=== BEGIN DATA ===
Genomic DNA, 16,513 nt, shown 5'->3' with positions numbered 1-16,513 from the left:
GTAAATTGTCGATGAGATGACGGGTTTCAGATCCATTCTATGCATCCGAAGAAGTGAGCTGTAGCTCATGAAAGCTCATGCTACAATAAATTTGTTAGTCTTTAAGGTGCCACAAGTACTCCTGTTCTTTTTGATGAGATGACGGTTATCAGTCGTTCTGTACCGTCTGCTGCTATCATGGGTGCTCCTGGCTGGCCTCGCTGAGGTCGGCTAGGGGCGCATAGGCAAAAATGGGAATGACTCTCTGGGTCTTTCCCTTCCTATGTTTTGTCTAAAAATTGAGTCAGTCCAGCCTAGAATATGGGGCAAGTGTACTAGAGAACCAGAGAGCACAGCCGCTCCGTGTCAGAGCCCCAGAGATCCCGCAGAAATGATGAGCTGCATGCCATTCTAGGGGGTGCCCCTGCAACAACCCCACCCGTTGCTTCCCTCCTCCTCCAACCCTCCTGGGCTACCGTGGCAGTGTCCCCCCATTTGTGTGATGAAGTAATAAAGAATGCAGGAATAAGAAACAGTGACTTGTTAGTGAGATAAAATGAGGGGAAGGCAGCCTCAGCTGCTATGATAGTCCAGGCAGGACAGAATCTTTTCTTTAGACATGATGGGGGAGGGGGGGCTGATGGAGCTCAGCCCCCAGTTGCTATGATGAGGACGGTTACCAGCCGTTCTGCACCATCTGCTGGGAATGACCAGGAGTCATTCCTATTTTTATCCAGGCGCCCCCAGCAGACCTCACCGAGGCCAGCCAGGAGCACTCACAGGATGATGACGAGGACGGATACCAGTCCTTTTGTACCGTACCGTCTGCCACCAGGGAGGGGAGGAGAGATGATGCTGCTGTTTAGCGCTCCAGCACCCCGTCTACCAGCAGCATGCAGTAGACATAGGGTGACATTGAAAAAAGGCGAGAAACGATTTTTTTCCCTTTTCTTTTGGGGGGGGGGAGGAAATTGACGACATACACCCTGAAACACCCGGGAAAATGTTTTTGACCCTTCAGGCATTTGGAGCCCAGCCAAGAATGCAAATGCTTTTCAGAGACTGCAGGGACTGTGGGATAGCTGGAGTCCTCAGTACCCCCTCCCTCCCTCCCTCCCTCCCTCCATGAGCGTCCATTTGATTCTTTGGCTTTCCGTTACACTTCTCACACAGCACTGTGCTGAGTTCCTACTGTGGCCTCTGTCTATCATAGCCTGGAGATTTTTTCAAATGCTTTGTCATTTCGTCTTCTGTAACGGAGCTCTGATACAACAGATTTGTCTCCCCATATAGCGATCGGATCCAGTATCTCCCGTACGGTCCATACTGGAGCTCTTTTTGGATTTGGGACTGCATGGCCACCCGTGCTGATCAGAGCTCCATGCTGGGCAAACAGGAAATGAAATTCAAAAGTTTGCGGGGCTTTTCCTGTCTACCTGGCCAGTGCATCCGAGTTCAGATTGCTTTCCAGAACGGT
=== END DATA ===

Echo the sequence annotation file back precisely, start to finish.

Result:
Genomic DNA, 16,513 nt, shown 5'->3' with positions numbered 1-16,513 from the left:
GTAAATTGTCGATGAGATGACGGGTTTCAGATCCATTCTATGCATCCGAAGAAGTGAGCTGTAGCTCATGAAAGCTCATGCTACAATAAATTTGTTAGTCTTTAAGGTGCCACAAGTACTCCTGTTCTTTTTGATGAGATGACGGTTATCAGTCGTTCTGTACCGTCTGCTGCTATCATGGGTGCTCCTGGCTGGCCTCGCTGAGGTCGGCTAGGGGCGCATAGGCAAAAATGGGAATGACTCTCTGGGTCTTTCCCTTCCTATGTTTTGTCTAAAAATTGAGTCAGTCCAGCCTAGAATATGGGGCAAGTGTACTAGAGAACCAGAGAGCACAGCCGCTCCGTGTCAGAGCCCCAGAGATCCCGCAGAAATGATGAGCTGCATGCCATTCTAGGGGGTGCCCCTGCAACAACCCCACCCGTTGCTTCCCTCCTCCTCCAACCCTCCTGGGCTACCGTGGCAGTGTCCCCCCATTTGTGTGATGAAGTAATAAAGAATGCAGGAATAAGAAACAGTGACTTGTTAGTGAGATAAAATGAGGGGAAGGCAGCCTCAGCTGCTATGATAGTCCAGGCAGGACAGAATCTTTTCTTTAGACATGATGGGGGAGGGGGGGCTGATGGAGCTCAGCCCCCAGTTGCTATGATGAGGACGGTTACCAGCCGTTCTGCACCATCTGCTGGGAATGACCAGGAGTCATTCCTATTTTTATCCAGGCGCCCCCAGCAGACCTCACCGAGGCCAGCCAGGAGCACTCACAGGATGATGACGAGGACGGATACCAGTCCTTTTGTACCGTACCGTCTGCCACCAGGGAGGGGAGGAGAGATGATGCTGCTGTTTAGCGCTCCAGCACCCCGTCTACCAGCAGCATGCAGTAGACATAGGGTGACATTGAAAAAAGGCGAGAAACGATTTTTTTCCCTTTTCTTTTGGGGGGGGGGAGGAAATTGACGACATACACCCTGAAACACCCGGGAAAATGTTTTTGACCCTTCAGGCATTTGGAGCCCAGCCAAGAATGCAAATGCTTTTCAGAGACTGCAGGGACTGTGGGATAGCTGGAGTCCTCAGTACCCCCTCCCTCCCTCCCTCCCTCCCTCCATGAGCGTCCATTTGATTCTTTGGCTTTCCGTTACACTTCTCACACAGCACTGTGCTGAGTTCCTACTGTGGCCTCTGTCTATCATAGCCTGGAGATTTTTTCAAATGCTTTGTCATTTCGTCTTCTGTAACGGAGCTCTGATACAACAGATTTGTCTCCCCATATAGCGATCGGATCCAGTATCTCCCGTACGGTCCATACTGGAGCTCTTTTTGGATTTGGGACTGCATGGCCACCCGTGCTGATCAGAGCTCCATGCTGGGCAAACAGGAAATGAAATTCAAAAGTTTGCGGGGCTTTTCCTGTCTACCTGGCCAGTGCATCCGAGTTCAGATTGCTTTCCAGAACGGT